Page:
The Washington Post

When do politicians speak their minds? When they are about to retire.


Sen. Jay Rockefeller  (D) (Alex Wong/Getty Images)

Earlier today, we brought you a sampling of the coal state Democratic reaction to the Obama administration's new proposal to curb carbon emissions. It was overwhelmingly negative.

Then came a statement from Sen. Jay Rockefeller (D-W.Va.), who is retiring at the end of the current term. It was very different.

"The EPA announced today a major step in reducing carbon emissions, and I support its goal of safeguarding the public’s health. Strengthening West Virginians’ health and well being has always been at the heart of my career in public service," he said.

In a state that produces more coal than any other besides Wyoming, it's hard to say something like that without big-time political repercussions. Just ask Secretary of State Natalie Tennant, the Democratic nominee for Rockefeller's job. She vowed to "stand up to President Obama, Gina McCarthy and anyone else who tries to undermine our coal jobs."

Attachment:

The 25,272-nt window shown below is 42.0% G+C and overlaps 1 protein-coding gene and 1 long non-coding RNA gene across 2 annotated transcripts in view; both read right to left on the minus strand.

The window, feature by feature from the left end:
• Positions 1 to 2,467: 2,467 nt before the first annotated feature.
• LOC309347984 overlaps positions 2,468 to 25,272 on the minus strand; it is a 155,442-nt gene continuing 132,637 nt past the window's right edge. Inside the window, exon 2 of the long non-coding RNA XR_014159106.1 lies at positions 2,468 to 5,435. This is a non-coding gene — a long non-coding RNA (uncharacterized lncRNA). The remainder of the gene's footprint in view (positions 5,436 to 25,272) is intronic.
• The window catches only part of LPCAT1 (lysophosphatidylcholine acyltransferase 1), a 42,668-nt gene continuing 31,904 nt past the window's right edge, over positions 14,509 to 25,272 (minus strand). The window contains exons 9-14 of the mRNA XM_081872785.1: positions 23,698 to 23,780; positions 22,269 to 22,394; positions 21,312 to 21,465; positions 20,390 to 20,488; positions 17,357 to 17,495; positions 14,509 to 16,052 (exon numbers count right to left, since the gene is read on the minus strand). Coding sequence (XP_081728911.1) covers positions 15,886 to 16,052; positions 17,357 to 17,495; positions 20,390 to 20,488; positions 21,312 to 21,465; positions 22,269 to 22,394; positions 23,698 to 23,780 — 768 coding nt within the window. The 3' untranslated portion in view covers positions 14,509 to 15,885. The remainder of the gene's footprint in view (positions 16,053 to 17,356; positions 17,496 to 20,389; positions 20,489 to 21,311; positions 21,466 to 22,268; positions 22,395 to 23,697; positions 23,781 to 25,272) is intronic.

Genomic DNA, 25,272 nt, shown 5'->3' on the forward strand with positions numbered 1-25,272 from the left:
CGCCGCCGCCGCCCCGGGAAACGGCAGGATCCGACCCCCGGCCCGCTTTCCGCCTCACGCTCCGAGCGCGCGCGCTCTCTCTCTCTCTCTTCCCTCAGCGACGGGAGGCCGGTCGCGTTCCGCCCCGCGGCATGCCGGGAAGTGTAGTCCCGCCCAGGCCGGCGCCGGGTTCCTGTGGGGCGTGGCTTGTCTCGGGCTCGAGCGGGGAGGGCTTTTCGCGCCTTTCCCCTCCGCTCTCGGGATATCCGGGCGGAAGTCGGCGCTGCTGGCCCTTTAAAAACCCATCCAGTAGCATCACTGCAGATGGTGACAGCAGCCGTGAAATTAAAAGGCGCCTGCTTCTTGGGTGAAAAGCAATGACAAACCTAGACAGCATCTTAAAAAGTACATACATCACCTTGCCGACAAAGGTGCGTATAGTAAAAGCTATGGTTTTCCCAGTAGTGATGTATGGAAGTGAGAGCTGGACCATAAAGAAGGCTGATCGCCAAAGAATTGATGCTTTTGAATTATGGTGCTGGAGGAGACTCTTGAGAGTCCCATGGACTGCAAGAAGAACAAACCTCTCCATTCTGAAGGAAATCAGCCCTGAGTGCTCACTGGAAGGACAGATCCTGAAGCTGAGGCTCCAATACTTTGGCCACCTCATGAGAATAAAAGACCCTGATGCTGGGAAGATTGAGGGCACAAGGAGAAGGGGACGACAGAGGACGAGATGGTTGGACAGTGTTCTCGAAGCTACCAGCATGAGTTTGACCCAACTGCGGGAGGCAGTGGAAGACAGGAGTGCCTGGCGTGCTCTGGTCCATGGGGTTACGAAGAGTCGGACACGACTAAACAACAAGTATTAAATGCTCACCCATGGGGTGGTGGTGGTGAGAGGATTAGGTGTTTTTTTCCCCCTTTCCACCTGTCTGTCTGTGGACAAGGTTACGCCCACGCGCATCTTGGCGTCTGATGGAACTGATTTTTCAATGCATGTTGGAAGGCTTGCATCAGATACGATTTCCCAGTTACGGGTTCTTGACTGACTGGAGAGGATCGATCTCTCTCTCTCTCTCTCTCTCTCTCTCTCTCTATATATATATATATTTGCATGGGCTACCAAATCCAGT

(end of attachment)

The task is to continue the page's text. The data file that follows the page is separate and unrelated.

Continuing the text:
Freed from the political constraints of campaigning, Rockefeller is free to speak his mind. His statement is reminiscent of another long-serving Democratic senator from West Virginia, the late Robert Byrd, who in 2009 penned a lengthy op-ed titled "Coal Must Embrace the Future." (Though Rockefeller has gone against the grain on climate issues before, whereas Byrd was doing a 180.)

"To be part of any solution, one must first acknowledge a problem. To deny the mounting science of climate change is to stick our heads in the sand and say 'deal me out.' West Virginia would be much smarter to stay at the table," Byrd wrote. He died less than a year later.

Sean Sullivan has covered national politics for The Washington Post since 2012.

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